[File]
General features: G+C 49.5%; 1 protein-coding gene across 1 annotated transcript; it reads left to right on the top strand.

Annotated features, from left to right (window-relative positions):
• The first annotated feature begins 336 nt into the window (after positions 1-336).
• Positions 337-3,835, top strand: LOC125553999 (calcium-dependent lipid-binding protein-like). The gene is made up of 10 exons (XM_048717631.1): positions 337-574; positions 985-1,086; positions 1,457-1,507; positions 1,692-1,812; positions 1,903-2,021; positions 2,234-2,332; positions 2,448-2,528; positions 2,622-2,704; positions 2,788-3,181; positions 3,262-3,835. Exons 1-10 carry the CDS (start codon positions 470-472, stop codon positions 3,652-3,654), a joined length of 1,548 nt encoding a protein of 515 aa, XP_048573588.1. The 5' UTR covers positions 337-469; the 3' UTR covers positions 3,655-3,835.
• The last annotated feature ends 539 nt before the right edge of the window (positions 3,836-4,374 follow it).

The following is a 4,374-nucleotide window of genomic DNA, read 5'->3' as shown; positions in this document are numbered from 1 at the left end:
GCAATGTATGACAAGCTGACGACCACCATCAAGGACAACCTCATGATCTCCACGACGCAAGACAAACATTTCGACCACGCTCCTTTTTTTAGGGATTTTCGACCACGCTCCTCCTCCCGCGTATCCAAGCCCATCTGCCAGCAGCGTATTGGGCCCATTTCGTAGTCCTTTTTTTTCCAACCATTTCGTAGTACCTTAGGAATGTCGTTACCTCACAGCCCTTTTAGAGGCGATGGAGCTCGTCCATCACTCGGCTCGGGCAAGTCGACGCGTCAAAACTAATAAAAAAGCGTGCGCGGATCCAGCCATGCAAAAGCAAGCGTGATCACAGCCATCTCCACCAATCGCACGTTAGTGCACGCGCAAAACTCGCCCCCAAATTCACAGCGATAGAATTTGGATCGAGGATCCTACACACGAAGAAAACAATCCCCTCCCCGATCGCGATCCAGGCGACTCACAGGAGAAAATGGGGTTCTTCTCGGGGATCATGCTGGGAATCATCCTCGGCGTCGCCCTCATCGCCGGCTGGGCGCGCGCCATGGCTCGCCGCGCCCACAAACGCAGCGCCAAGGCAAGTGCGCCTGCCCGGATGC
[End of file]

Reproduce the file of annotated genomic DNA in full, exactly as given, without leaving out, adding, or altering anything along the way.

General features: G+C 49.5%; 1 protein-coding gene across 1 annotated transcript; it reads left to right on the top strand.

Annotated features, from left to right (window-relative positions):
• The first annotated feature begins 336 nt into the window (after positions 1-336).
• Positions 337-3,835, top strand: LOC125553999 (calcium-dependent lipid-binding protein-like). The gene is made up of 10 exons (XM_048717631.1): positions 337-574; positions 985-1,086; positions 1,457-1,507; positions 1,692-1,812; positions 1,903-2,021; positions 2,234-2,332; positions 2,448-2,528; positions 2,622-2,704; positions 2,788-3,181; positions 3,262-3,835. Exons 1-10 carry the CDS (start codon positions 470-472, stop codon positions 3,652-3,654), a joined length of 1,548 nt encoding a protein of 515 aa, XP_048573588.1. The 5' UTR covers positions 337-469; the 3' UTR covers positions 3,655-3,835.
• The last annotated feature ends 539 nt before the right edge of the window (positions 3,836-4,374 follow it).

The following is a 4,374-nucleotide window of genomic DNA, read 5'->3' as shown; positions in this document are numbered from 1 at the left end:
GCAATGTATGACAAGCTGACGACCACCATCAAGGACAACCTCATGATCTCCACGACGCAAGACAAACATTTCGACCACGCTCCTTTTTTTAGGGATTTTCGACCACGCTCCTCCTCCCGCGTATCCAAGCCCATCTGCCAGCAGCGTATTGGGCCCATTTCGTAGTCCTTTTTTTTCCAACCATTTCGTAGTACCTTAGGAATGTCGTTACCTCACAGCCCTTTTAGAGGCGATGGAGCTCGTCCATCACTCGGCTCGGGCAAGTCGACGCGTCAAAACTAATAAAAAAGCGTGCGCGGATCCAGCCATGCAAAAGCAAGCGTGATCACAGCCATCTCCACCAATCGCACGTTAGTGCACGCGCAAAACTCGCCCCCAAATTCACAGCGATAGAATTTGGATCGAGGATCCTACACACGAAGAAAACAATCCCCTCCCCGATCGCGATCCAGGCGACTCACAGGAGAAAATGGGGTTCTTCTCGGGGATCATGCTGGGAATCATCCTCGGCGTCGCCCTCATCGCCGGCTGGGCGCGCGCCATGGCTCGCCGCGCCCACAAACGCAGCGCCAAGGCAAGTGCGCCTGCCCGGATGC